References:

Gottschalk J, Einspanier A, Ungemach FR, Abraham G. Influence of topical dexamethasone applications on insulin, glucose, thyroid hormone and cortisol levels in dogs. Res Vet Sci. 2010 Jul 26. [Epub ahead of print]

Abraham G, Gottschalk J, Ungemach FR. Evidence for ototopical glucocorticoid-induced decrease in hypothalamic-pituitary-adrenal axis response and liver function. Endocrinology. 2005 Jul;146(7):3163-71. Epub 2005 Mar 31.

Stazi AV, Trinti B. Selenium status and over-expression of interleukin-15 in celiac disease and autoimmune thyroid diseases. Ann Ist. 2010;46(4):389-99.

S Daminet, M Paradis, K R Refsal, and C Price. Short-term influence of prednisone and phenobarbital on thyroid function in euthyroid dogs. Can Vet J. 1999 June; 40(6):411-415.

Castillo VA, Pisarev MA, Lalia JC, Rodriguez MS, Cabrini RL, Márquez G. Commercial diet induced hypothyroidism due to high iodine. A histological and radiological analysis. Vet Q. 2001 Nov;23(4):218-23.

Souza LL, Nunes MO, Paula GS, Cordeiro A, Penha-Pinto V, Neto JF, Oliveira KJ, do Carmo MG, Pazos-Moura CC. Effects of dietary fish oil on thyroid hormone signaling in the liver. J Nutr Biochem. 2010 Oct;21(10):935-40. Epub 2009 Sep 29.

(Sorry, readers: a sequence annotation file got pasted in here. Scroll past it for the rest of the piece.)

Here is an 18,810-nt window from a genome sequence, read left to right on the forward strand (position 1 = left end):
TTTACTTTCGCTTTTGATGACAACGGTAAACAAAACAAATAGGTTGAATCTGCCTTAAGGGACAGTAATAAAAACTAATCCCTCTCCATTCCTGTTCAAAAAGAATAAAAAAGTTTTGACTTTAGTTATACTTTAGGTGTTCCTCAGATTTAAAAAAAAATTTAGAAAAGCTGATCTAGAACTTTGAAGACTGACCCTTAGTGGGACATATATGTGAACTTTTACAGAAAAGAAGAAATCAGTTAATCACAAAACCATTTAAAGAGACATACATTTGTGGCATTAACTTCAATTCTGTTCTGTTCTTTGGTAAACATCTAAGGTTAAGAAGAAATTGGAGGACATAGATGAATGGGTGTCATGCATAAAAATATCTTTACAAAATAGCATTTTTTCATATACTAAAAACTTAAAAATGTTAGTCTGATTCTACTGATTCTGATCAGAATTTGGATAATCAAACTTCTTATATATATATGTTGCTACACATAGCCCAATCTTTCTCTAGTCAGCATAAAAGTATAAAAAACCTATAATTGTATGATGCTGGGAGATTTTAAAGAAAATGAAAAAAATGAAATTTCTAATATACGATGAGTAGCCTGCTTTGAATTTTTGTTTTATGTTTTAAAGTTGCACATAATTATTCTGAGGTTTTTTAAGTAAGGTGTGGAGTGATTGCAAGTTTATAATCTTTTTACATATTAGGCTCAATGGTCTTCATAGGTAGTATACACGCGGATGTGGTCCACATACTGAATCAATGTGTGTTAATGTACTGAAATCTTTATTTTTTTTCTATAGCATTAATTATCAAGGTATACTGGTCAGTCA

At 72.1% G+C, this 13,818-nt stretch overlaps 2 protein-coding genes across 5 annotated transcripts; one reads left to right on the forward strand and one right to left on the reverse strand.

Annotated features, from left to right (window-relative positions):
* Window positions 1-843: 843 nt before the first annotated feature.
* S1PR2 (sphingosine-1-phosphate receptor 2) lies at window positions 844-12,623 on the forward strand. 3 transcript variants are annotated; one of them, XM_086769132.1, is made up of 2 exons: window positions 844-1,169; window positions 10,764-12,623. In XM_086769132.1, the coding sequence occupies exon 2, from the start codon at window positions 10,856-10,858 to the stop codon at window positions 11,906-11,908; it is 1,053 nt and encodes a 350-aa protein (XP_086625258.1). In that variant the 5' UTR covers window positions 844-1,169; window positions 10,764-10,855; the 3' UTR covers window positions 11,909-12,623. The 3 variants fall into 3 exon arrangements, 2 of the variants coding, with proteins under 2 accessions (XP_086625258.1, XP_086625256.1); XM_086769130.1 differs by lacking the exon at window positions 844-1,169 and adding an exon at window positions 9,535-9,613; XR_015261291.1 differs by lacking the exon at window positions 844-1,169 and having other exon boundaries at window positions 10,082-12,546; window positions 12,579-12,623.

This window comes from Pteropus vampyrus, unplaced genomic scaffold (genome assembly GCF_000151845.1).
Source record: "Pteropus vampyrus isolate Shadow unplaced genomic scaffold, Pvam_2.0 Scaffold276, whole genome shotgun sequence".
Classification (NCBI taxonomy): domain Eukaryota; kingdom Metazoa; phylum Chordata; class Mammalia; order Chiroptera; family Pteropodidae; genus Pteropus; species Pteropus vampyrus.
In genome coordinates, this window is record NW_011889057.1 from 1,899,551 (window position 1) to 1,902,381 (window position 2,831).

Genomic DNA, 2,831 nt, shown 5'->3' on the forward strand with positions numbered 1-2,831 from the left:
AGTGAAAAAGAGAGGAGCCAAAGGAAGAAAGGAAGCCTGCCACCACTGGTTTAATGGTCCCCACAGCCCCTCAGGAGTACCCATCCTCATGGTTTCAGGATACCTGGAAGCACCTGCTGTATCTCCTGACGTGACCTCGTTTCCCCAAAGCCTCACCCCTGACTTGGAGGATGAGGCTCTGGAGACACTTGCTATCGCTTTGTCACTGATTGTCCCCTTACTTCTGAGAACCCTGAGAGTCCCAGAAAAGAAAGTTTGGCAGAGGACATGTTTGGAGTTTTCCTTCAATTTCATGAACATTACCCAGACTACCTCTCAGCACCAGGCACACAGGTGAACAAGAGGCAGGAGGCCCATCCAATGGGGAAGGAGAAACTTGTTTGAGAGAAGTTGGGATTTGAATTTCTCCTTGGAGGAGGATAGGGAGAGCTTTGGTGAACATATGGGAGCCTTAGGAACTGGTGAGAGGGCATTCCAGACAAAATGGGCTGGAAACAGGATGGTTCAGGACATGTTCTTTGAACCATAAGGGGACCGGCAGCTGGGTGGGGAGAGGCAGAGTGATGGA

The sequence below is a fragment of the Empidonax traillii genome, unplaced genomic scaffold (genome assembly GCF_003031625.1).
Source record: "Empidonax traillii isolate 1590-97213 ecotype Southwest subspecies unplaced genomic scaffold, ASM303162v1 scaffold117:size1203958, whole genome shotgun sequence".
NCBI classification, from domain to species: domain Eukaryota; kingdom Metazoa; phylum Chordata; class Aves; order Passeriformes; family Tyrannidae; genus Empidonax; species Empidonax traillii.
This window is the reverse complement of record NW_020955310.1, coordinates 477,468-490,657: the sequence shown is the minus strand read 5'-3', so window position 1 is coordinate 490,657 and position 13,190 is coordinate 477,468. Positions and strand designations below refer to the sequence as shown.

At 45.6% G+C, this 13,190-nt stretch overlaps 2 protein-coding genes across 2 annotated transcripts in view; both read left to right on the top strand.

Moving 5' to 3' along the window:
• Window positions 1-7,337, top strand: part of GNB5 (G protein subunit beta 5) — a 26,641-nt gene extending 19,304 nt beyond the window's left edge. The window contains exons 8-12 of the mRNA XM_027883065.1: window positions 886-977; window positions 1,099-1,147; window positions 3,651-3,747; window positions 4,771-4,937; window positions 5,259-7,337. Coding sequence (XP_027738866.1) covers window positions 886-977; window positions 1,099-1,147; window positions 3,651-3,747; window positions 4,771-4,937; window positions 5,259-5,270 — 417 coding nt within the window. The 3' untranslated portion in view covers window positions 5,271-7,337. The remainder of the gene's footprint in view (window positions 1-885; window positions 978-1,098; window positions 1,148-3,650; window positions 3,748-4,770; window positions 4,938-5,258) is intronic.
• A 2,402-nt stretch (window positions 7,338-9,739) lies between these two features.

Choi EW, Shin IS, Bhang DH, Lee DH, Bae BK, Kang MS, Kim DY, Hwang CY, Lee CW, Youn HY. Hormonal change and cytokine mRNA expression in peripheral blood mononuclear cells during the development of canine autoimmune thyroiditis. Clin Exp Immunol. 2006 Oct;146(1):101-8.

Makino M, Oda N, Miura N, Imamura S, Yamamoto K, Kato T, Fujiwara K, Sawai Y, Iwase K, Nagasaka A, Itoh M. Effect of eicosapentaenoic acid ethyl ester on hypothyroid function. J Endocrinol. 2001 Nov;171(2):259-65.

Graham PA, Refsal KR, Nachreiner RF.Etiopathologic findings of canine hypothyroidism. Vet Clin North Am Small Anim Pract. 2007 Jul;37(4):617-31

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Comments (3) -

November 17. 2011 21:18

Kerry Englander

Dr, Sarah - Your video on Facial expressions are right on note!!  I have a 5 year old Basset Hound. She knows when I'm happy, annoyed, pleased or angry.  If I show her any negative connotation, she will not leave me alone until I hug & Kiss her. I will never ever leave the house or go to bed @ night angry at her.  Thank you Dr. Sarah!

Kerry Englander

December 7. 2013 07:35

Principato92

I am really impressed with your writing skills as well as with the layout on your blog. Is this a paid theme or did you customize it yourself?

Anyway keep up the nice quality writing, it's rare to see a great blog like this one today.

Principato92

May 13. 2014 07:34

Wilbert Schmader

Hello! Someone in my Facebook group shared this website with us so I came to check it out. I'm definitely loving the information. I'm book-marking and will be tweeting this to my followers! Great pet blog!

Wilbert Schmader